Say, DMN, How Many Wrongs Does It Take to Get it Right?
A lot of what goes wrong at The Dallas Morning News has to do with people who forgot to take their smart pill in the morning. Stuffed way inside today’s paper is a legal ass-covering story by Kent Fischer, in which the paper tries to amend for its atrocious coverage of the DISD credit card scandal. Amazingly, in trying to cover themselves they manage to make their position sorta worse.
When I first wrote about this last September, I pointed out that The News tried to make it look like Sherri Brokaw got fired from the school district because she was involved in corruption. Their headline was: "DISD fires workers after credit card problems: Chief of corrupted credit card program not rehired; scores let go."
Fischer and his paper had taken a garden-variety bureaucratic mess-up over purchasing and tried to puff it into the greatest scandal since Bush’s WMDs. They had a stake in making Brokaw look bad. School superintendent Michael Hinojosa had a stake in making Brokaw look like a felon so people wouldn’t find out the truth -- that his school district’s financial controls are a bureaucratic junkpile.
Therefore, you had to read the fine print in Fischer’s story to find out that Brokaw was never fired. The district found a way to not renew her contract, and then tried to make to look like she was fired. The News helped them. They also covered up the fact that an internal review board had ruled that the credit cared mess was not her fault and she should not be terminated.
NCAA Womens Final Four VIP Packages
TicketsSun., Apr. 2, 12:00am
2017 NCAA Women's Basketball Final Four - All Sessions Ticket
TicketsSun., Apr. 2, 5:00pm
2017 NCAA Women's Basketball Final Four - Session 2
TicketsSun., Apr. 2, 5:00pm
Dallas Stars vs. Arizona Coyotes
TicketsTue., Apr. 4, 7:30pm
In recent days, Unfair Park and Allen Gwinn’s Dallas.org have published documents proving that DISD officials lied when they claimed the review board had never completed its work. By the way, the same officials lied to me when I made a legal demand for the review board’s findings under the Public Information Act, so now I need to see what I can do about that with the Texas Attorney General.
Today, The News finally felt it needed to acknowledge that Unfair Park and Dallas.org have been making an ass of it all week, and they probably thought they had better get some exculpatory coverage into the record in case Brokaw comes after them later. So Fischer penned a story going over the material that we published days ago.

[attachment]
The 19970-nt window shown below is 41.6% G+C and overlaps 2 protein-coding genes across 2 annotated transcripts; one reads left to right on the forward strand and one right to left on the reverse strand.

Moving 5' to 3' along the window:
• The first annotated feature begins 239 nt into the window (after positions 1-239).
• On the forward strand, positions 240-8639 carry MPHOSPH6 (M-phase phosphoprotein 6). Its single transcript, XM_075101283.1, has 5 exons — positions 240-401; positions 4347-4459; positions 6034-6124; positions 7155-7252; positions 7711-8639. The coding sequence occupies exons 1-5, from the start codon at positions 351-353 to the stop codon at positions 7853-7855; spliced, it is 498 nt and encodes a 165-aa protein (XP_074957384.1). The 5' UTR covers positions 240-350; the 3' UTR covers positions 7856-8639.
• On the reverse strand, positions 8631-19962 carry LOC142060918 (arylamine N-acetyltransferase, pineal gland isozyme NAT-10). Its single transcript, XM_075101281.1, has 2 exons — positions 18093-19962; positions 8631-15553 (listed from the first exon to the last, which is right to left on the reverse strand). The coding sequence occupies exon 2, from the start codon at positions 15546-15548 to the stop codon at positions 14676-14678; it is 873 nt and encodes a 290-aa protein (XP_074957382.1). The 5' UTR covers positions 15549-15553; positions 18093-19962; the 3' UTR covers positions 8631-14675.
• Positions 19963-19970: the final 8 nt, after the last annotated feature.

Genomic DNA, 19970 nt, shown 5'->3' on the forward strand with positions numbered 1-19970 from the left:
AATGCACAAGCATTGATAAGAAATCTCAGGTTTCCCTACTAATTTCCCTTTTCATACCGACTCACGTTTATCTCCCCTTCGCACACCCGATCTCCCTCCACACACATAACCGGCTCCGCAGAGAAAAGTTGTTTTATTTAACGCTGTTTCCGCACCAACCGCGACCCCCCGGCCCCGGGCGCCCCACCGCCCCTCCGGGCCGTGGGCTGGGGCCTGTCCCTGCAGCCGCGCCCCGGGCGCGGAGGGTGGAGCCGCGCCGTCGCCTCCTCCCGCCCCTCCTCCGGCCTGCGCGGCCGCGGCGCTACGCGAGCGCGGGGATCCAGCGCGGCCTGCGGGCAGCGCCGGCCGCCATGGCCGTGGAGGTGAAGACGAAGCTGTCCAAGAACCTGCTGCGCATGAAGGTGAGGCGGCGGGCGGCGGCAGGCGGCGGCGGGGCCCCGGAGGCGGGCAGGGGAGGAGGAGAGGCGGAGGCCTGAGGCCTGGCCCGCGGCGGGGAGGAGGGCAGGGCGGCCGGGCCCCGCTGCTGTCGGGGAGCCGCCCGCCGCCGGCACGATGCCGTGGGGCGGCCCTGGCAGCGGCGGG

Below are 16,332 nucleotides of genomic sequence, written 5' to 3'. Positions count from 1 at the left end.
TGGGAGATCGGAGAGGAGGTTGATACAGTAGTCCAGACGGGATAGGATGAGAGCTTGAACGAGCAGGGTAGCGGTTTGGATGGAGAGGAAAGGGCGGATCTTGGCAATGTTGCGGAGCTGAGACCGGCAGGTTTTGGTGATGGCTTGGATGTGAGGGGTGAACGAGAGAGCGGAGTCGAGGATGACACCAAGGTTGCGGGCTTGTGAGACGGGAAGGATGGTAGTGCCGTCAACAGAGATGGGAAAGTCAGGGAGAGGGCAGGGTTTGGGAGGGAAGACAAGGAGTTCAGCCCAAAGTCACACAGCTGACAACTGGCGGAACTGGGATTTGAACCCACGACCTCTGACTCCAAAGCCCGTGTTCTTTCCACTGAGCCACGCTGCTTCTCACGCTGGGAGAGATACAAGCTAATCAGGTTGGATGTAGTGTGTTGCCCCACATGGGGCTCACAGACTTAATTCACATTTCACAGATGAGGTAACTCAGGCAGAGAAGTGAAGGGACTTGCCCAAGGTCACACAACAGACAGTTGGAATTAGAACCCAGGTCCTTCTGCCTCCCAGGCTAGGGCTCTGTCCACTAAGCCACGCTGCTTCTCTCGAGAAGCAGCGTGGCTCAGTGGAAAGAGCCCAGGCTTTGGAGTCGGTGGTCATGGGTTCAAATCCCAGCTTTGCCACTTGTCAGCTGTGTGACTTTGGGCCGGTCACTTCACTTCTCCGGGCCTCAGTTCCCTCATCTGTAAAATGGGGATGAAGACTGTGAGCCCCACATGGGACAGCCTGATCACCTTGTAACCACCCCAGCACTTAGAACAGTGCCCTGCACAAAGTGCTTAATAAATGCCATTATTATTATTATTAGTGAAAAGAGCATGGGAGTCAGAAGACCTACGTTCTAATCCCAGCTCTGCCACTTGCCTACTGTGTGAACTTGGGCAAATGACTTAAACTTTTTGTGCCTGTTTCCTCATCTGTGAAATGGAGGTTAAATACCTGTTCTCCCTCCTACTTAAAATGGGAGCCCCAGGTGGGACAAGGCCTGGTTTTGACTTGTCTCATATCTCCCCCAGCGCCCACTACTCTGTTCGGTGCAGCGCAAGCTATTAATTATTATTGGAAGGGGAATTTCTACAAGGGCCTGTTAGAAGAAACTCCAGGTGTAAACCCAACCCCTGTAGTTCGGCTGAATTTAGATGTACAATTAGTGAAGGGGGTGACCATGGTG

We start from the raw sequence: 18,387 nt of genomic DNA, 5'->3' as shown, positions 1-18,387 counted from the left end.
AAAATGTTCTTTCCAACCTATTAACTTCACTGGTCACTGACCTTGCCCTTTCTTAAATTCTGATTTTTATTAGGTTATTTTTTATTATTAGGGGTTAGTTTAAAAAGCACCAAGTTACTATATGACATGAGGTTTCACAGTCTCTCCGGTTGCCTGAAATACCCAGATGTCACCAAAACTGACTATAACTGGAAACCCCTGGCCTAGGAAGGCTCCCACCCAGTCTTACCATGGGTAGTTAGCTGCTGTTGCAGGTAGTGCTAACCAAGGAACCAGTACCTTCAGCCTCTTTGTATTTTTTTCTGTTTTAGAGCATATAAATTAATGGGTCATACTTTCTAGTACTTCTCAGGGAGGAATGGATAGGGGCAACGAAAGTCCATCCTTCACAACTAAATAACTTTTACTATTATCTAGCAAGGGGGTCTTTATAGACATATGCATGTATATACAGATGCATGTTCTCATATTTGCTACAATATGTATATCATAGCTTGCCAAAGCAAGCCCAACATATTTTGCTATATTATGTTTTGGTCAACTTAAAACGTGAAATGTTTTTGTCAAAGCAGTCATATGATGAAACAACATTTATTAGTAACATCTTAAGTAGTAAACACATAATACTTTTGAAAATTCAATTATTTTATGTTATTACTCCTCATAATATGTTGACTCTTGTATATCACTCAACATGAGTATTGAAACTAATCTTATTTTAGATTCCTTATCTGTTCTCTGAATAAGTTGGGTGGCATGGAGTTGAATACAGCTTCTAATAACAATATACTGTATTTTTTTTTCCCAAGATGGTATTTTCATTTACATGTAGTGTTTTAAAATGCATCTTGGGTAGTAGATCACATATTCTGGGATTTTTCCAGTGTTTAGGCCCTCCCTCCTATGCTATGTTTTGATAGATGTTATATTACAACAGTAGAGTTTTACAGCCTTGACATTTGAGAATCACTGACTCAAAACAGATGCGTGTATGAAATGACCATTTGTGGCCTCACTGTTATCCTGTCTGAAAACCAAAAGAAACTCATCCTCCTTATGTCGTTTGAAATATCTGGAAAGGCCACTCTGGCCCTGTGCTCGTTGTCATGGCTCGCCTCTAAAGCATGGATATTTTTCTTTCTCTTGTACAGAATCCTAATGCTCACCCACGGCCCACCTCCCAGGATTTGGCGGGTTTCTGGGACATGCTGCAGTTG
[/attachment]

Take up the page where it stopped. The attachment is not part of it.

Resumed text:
But his opening paragraph -- the “lede,” as we call it in the biz -- was a tad clumsy: “A day before a Dallas school administrator told attorneys his panel had yet to rule on whether the district was justified in firing the supervisor of its credit card program, the panel apparently signed a judgment declaring that she should be demoted, not fired.”
Yeah, but … see … that makes it sound like she did get fired. Maybe I see what he was trying to say: The panel ruled that the district would not be justified in firing her at a future date. But when you’ve already screwed everything up eight ways to Sunday and you’re maybe lookin’ at a lawsuit anyway, you need to parse your phrases very meticulously.
James Murphy, Brokaw’s lawyer, fired off an e-mail to Fisher today in which he said: "Mr. Fischer, you just can't seem to get it right. Sherri Brokaw was not FIRED, as you report this morning. I have warned you about your previous false reporting regarding this case, and this is the last one. You shouldn't wonder why I have declined comment to you on this matter.”
Murphy is a passionate man, and he takes the honor of his clients to heart. Me, I’d be sitting there with my feet on the desk and my imaginary cash register, hoping for more Fischer stories. Ka-ching ka-ching ka-ching. --Jim Schutze
Get the ICYMI: Today's Top Stories Newsletter Our daily newsletter delivers quick clicks to keep you in the know
Catch up on the day's news and stay informed with our daily digest of the most popular news, music, food and arts stories in Dallas, delivered to your inbox Monday through Friday.